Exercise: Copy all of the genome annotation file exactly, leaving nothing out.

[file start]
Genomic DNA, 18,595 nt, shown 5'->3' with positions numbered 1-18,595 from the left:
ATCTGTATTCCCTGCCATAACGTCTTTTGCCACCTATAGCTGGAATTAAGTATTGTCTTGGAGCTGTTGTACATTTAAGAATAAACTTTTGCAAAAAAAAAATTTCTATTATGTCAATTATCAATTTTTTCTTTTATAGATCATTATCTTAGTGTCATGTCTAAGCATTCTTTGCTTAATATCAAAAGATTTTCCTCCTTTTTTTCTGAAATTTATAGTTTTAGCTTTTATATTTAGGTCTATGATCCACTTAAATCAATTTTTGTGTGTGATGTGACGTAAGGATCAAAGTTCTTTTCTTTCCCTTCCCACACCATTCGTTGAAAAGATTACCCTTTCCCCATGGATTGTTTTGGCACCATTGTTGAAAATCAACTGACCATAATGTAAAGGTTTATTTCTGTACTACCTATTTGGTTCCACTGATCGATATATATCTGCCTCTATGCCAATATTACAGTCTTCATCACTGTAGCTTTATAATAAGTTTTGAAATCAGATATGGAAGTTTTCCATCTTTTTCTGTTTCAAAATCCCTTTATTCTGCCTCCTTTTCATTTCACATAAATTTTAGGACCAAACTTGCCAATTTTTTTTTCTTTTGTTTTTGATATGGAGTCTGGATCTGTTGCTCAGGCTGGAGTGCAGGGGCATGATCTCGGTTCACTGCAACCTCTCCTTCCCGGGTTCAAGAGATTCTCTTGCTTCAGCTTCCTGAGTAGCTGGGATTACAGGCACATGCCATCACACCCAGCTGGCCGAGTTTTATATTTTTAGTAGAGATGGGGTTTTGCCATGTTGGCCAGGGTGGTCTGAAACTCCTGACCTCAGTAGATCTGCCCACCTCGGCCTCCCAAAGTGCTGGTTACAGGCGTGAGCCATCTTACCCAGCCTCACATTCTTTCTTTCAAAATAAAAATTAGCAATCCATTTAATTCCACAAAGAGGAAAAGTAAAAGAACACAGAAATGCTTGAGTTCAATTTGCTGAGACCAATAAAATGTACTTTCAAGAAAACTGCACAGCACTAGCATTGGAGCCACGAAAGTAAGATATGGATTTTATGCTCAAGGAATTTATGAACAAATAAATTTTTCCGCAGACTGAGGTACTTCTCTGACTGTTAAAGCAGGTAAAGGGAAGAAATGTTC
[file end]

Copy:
Genomic DNA, 18,595 nt, shown 5'->3' with positions numbered 1-18,595 from the left:
ATCTGTATTCCCTGCCATAACGTCTTTTGCCACCTATAGCTGGAATTAAGTATTGTCTTGGAGCTGTTGTACATTTAAGAATAAACTTTTGCAAAAAAAAAATTTCTATTATGTCAATTATCAATTTTTTCTTTTATAGATCATTATCTTAGTGTCATGTCTAAGCATTCTTTGCTTAATATCAAAAGATTTTCCTCCTTTTTTTCTGAAATTTATAGTTTTAGCTTTTATATTTAGGTCTATGATCCACTTAAATCAATTTTTGTGTGTGATGTGACGTAAGGATCAAAGTTCTTTTCTTTCCCTTCCCACACCATTCGTTGAAAAGATTACCCTTTCCCCATGGATTGTTTTGGCACCATTGTTGAAAATCAACTGACCATAATGTAAAGGTTTATTTCTGTACTACCTATTTGGTTCCACTGATCGATATATATCTGCCTCTATGCCAATATTACAGTCTTCATCACTGTAGCTTTATAATAAGTTTTGAAATCAGATATGGAAGTTTTCCATCTTTTTCTGTTTCAAAATCCCTTTATTCTGCCTCCTTTTCATTTCACATAAATTTTAGGACCAAACTTGCCAATTTTTTTTTCTTTTGTTTTTGATATGGAGTCTGGATCTGTTGCTCAGGCTGGAGTGCAGGGGCATGATCTCGGTTCACTGCAACCTCTCCTTCCCGGGTTCAAGAGATTCTCTTGCTTCAGCTTCCTGAGTAGCTGGGATTACAGGCACATGCCATCACACCCAGCTGGCCGAGTTTTATATTTTTAGTAGAGATGGGGTTTTGCCATGTTGGCCAGGGTGGTCTGAAACTCCTGACCTCAGTAGATCTGCCCACCTCGGCCTCCCAAAGTGCTGGTTACAGGCGTGAGCCATCTTACCCAGCCTCACATTCTTTCTTTCAAAATAAAAATTAGCAATCCATTTAATTCCACAAAGAGGAAAAGTAAAAGAACACAGAAATGCTTGAGTTCAATTTGCTGAGACCAATAAAATGTACTTTCAAGAAAACTGCACAGCACTAGCATTGGAGCCACGAAAGTAAGATATGGATTTTATGCTCAAGGAATTTATGAACAAATAAATTTTTCCGCAGACTGAGGTACTTCTCTGACTGTTAAAGCAGGTAAAGGGAAGAAATGTTC